Sri Lanka Foreign Minister Lakshman Kadirgamar has
matched the genocidal war
launched by his Government on the Tamil people with his
own belligerence. He told Reuters on 20 February:
"Third parties coming here is absolutely
out of the question. This is an internal matter..
several governments, individuals and non governmental
organisations had offered out of goodwill to help end
the war but…. It (mediation) becomes an
interference in our internal affairs and we will not
tolerate it at all."
Tamil people will hope that the 'several governments
and non governmental organisations' who had 'offered
out of goodwill to help' will take the Foreign Minister
at his word and also stop giving external aid to the
tune of more than 860 million US Dollars - which aid
has served to prop up and support Sri Lanka's genocidal
war on the Tamil people. After all, as Foreign Minister
Kadirgamar has been at pains to point out, the conflict
is an 'internal matter' and there is no reason why
taxpayers in foreign countries should foot the bill for
the Sinhala dominated Sri Lanka government's 'internal'
Again, hopefully, the United States too will
take Foreign Minister Kadirgamar's warning seriously
and withdraw its Green Berets and technical aid. The
conflict in the island is an 'internal matter' and Sri
Lanka, it appears, will not tolerate foreign offers
even when made 'out of good will to help'.
However, perhaps even Foreign Minister Kadirgamar
will admit that there are matters in relation to the
conflict which are not internal. Human rights and the Universal
Declaration of Human Rights are not internal matters.
The humanitarian law of armed conflict and the Geneva
Conventions are not internal matters. Genocide is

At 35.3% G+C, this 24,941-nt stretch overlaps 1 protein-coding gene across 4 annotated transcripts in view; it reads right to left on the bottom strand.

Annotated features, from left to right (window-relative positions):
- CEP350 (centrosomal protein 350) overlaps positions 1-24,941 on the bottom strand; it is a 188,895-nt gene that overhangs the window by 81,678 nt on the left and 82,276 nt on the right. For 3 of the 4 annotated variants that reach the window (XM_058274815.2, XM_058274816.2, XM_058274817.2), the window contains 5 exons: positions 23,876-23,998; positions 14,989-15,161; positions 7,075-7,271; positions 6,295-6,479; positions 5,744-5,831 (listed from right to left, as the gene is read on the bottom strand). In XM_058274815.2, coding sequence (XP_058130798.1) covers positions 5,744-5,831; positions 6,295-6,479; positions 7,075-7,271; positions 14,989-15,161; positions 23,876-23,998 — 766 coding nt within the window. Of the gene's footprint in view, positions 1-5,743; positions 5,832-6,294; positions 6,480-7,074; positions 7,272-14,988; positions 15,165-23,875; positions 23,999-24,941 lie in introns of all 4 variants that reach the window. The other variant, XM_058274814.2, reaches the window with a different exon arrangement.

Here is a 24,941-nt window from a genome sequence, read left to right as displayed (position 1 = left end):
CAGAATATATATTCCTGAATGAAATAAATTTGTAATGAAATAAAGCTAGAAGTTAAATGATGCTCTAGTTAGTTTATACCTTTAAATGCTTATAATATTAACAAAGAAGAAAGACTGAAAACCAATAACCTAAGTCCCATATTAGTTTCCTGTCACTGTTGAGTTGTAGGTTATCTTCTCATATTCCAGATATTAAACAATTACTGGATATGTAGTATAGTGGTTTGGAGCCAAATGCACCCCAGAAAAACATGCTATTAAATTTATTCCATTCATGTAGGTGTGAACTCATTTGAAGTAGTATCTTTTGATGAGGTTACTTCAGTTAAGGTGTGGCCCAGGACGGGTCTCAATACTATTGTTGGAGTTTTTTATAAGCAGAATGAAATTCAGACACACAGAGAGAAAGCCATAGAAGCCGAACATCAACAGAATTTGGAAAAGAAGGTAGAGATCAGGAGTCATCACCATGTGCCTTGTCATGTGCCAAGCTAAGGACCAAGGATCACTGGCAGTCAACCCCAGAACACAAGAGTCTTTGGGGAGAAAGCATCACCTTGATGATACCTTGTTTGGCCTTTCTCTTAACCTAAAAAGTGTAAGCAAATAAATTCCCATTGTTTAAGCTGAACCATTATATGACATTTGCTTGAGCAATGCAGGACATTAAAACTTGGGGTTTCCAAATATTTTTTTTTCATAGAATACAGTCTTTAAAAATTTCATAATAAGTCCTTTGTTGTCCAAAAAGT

not an internal matter. It is an international
Under the Convention on the Prevention and
Punishment of the Crime of Genocide, acts of murder
committed with intent to destroy, in whole or in part,
a national, ethnical, racial or religious group as such
are considered as acts of genocide.
During the period commencing May 1995 and continuing
uptodate, the actions of the Sri Lanka authorities in
their war on the Tamil people in the North-East of the
island of Sri Lanka amount to genocide. The fact of the
murder and rape of members of the group, of torture and
grave attacks on their physical and mental integrity
and of the subjection of the group to conditions
leading necessarily to their deaths are clearly
Margaret Trawick, Professor of Social Anthropology,
Massey University Palmerston North, New Zealand
moved to comment on 28 April 1996:
"I have been struggling in my mind against the
conclusion that the SL government is trying to kill
or terrorize as many Tamil people as possible; that
the government is trying to keep the conditions of
the war unreported internationally, because if those
conditions were reported, the actions of the military
would be perceived as so deplorable that foreign
nations would have no choice but to condemn them. And
this would be embarrassing to everybody. But it seems
now that no other conclusion is possible..."
And, under cover of press restrictions which
the Non Governmental Organisation Article 19 has
described as going ' far beyond any legitimate interest
in protecting national security or public order'
Sri Lanka's genocide continues to the present
The Commander in Chief of the Sri Lanka armed
forces, President Chandrika Kumaratunga and the Sri
Lanka government have celebrated the genocidal
onslaught on the Tamil people at victory
ceremonies evoking memories of earlier conquests of the
Tamil homeland by Sinhala kings. They have failed to
investigate the genocidal acts committed by their
armed forces and para military agencies. They have
refrained from intervening to prevent the genocide. The
U.S. Department of State, Sri Lanka Country Report on
Human Rights Practices for 1996 concluded that "
immunity for those responsible for human rights abuses
remained a problem". The attitude of President
Kumaratunga and her Government amounts to incitement to
crime and criminal negligence and must be judged as
severely as the crimes actively committed by those
under their command.
rights and freedoms of the people of Tamil Eelam
are of direct concern to the international community,
which is entitled and duty bound to ensure that these
rights are respected, particularly when they are openly
breached by one of its member states. Genocide is not
an internal matter. It is an international crime - and
transcends state boundaries.